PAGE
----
That’s about as gift-wrapped as a win can be, but the Oakland A’s will happily take anything they can get against a division rival and championship contender.
The A’s beat the Houston Astros by a 3-2 final on Saturday at the Coliseum, scoring all three of their runs in one weird rally and then shutting down the opponent’s powerful lineup the rest of the way.
The box score says two of Oakland’s three runs were earned, but that’s a generous conclusion. They loaded the bases in the 4th inning, and all three runners eventually came home, but not because of any noteworthy hitting by the A’s. First a swinging bunt trickled just far enough in front of the plate for a runner to scamper home, then a passed ball by a former Gold Glove catcher let through another runner, and finally a wild pitch opened the door for the third runner to score.
But hey, the runs still count all the same! The important thing is Oakland took full advantage of the opportunity, holding that early lead the rest of the way to turn it into a victory. Six pitchers combined to keep the Astros in check, limiting them to two runs on five hits and almost no hard contact.
How about a closer look at that 4th inning?
The A’s at least earned their way on base. Sean Murphy led off with a sharp single, Elvis Andrus worked an 0-2 count into a walk, and Stephen Piscotty laced a clean single to left field. Bases loaded, with one out.
Next up was Seth Brown, who more or less just needed to make some contact to drive in a run. He did hit the ball, but only barely, dribbling a grounder maybe a dozen feet away from the plate. Houston catcher Martin Maldonado quickly pounced on it, but Murphy had been running on contact, allowing him to sneak past before Maldonado could hustle back to tag him.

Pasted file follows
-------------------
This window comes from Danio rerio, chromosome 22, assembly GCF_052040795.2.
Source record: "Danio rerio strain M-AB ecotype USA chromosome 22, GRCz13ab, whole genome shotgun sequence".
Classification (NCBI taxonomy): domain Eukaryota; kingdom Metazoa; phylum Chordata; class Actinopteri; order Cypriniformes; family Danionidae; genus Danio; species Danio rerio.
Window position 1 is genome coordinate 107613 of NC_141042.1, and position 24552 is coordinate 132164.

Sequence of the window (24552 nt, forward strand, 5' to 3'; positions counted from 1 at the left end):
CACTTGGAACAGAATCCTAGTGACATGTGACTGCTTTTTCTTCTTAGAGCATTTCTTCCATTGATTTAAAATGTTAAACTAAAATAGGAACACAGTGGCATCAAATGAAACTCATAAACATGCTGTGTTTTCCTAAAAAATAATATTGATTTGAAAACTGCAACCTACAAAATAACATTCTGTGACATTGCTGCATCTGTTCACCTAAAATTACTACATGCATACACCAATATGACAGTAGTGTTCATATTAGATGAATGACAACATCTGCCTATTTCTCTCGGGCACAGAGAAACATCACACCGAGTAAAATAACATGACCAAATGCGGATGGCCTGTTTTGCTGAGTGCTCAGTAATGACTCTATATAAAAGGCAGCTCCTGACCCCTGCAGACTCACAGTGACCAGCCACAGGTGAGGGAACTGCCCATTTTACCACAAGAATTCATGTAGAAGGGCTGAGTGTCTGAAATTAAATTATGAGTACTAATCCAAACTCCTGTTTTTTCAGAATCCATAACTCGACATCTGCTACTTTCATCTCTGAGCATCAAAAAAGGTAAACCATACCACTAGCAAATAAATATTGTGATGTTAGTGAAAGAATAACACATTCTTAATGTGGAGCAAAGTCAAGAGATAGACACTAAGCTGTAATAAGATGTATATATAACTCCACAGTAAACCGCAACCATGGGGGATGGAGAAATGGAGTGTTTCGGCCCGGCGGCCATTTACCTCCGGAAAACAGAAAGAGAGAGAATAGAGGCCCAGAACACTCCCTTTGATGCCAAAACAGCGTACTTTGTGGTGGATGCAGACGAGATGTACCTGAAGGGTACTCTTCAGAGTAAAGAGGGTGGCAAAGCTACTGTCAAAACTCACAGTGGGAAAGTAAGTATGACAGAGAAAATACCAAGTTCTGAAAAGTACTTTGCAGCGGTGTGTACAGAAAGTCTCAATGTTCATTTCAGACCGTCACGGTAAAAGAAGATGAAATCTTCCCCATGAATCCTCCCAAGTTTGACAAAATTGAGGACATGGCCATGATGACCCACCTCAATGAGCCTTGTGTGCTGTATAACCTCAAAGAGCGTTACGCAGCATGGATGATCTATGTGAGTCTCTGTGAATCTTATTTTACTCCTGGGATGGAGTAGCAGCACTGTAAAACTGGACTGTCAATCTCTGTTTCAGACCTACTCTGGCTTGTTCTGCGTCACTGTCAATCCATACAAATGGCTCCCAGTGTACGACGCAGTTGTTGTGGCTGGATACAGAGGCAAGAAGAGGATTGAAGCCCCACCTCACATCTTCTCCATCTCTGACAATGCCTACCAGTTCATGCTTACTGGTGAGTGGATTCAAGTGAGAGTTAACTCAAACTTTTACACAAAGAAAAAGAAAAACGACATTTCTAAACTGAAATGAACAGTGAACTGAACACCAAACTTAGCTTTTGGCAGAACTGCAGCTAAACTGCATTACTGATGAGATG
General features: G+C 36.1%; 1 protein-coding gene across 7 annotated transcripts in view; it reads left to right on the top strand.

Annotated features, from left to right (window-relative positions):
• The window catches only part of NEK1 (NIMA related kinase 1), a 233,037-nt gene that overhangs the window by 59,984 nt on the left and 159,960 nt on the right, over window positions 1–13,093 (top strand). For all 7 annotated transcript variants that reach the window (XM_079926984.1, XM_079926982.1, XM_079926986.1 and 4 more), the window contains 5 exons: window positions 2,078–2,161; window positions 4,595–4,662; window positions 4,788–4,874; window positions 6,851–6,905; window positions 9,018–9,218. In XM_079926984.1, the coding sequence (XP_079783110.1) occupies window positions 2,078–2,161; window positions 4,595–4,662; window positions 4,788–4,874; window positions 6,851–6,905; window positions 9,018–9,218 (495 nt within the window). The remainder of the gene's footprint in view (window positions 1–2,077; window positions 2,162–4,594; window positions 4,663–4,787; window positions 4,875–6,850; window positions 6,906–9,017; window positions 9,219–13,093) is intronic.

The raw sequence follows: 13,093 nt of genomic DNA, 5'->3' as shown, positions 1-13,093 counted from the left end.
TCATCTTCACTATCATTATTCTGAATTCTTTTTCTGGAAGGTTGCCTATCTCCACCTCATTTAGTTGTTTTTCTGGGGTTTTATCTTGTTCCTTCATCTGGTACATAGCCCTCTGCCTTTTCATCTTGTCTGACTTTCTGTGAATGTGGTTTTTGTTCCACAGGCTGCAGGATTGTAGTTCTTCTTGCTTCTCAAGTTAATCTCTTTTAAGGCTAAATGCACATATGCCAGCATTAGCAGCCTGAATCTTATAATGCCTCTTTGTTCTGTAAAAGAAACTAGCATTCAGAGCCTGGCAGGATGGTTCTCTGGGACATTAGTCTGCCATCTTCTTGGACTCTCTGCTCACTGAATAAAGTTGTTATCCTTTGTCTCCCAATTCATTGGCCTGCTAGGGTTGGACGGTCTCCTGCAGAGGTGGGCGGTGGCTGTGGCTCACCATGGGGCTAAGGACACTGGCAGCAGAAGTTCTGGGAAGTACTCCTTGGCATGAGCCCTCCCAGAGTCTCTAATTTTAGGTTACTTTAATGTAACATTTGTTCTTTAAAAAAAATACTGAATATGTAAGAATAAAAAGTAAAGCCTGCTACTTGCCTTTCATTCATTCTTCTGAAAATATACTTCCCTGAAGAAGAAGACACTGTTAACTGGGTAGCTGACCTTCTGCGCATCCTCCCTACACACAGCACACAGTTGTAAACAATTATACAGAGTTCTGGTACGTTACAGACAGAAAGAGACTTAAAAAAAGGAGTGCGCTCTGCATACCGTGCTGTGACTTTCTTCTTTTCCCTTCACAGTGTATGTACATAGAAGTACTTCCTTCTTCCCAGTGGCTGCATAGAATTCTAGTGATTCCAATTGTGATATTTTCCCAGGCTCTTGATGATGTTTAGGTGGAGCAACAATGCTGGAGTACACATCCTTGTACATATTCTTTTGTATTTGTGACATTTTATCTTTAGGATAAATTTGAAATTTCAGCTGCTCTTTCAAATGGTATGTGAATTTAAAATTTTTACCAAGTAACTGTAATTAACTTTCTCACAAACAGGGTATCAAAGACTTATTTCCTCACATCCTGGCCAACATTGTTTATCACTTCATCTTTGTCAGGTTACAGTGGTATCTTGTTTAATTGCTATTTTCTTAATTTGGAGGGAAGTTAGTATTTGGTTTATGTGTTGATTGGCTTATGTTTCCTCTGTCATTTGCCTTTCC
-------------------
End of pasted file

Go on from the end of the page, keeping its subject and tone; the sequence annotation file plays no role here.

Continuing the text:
One run was across, and Sheldon Neuse was next to bat. But the very first pitch to Neuse crossed up Maldonado and clanked off his glove, rolling plenty far enough away for Andrus to trot home.
The next pitch missed way outside but Maldonado corralled this one. The next one after that was buried too far in the dirt and it skipped past the catcher, allowing Piscotty to score.
A grounder that didn’t travel 20 feet, a passed ball, and a wild pitch, all within the span of four pitches.
Neuse eventually finished that at-bat by drawing a walk. After that, Oakland never reached base again for the rest of the game.
Those three runs turned out to be enough.
Rookie Zach Logue made a spot start today, filling in for the briefly injured Frankie Montas, and he put his team in a position to win. A spot of turbulence in the 2nd inning resulted in two runs, but the left-hander responded by retiring his next 11 batters through the end of the 5th.
- Logue: 5 ip, 2 runs, 2 Ks, 1 BB, 3 hits, 75 pitches
The Astros only hit the ball hard against him four times, and two of those were routine skyouts at too high of launch angles to be useful.
The bullpen fared even better:
- A.J. Puk hit a batter but otherwise retired the heart of the lineup in the 6th.
- Domingo Acevedo retired all three of his hitters in the 7th, though with some extra drama — one of them struck out, reached base on a passed ball, and was later eliminated in a double play.
- Zach Jackson retired two of his three batters in the 8th, but the other lucked into a bloop single to shallow center, so he was replaced mid-inning.
- Sam Moll came in to bail out Jackson, but to do so he’d need to face Yordan Alvarez. The result was a 106.8 mph liner, Houston’s hardest-hit ball of the day, but it went directly at a glove for the third out.
- Lou Trivino went for the save in the 9th inning. He got his first batter, but a walk and a single made things interesting. A popout and a weak lineout ended the threat and sealed the win.
While the A’s own runs might have been gift-wrapped, their pitchers truly earned this victory with a shutdown performance against one of the better lineups in the sport. That’s something to be proud of!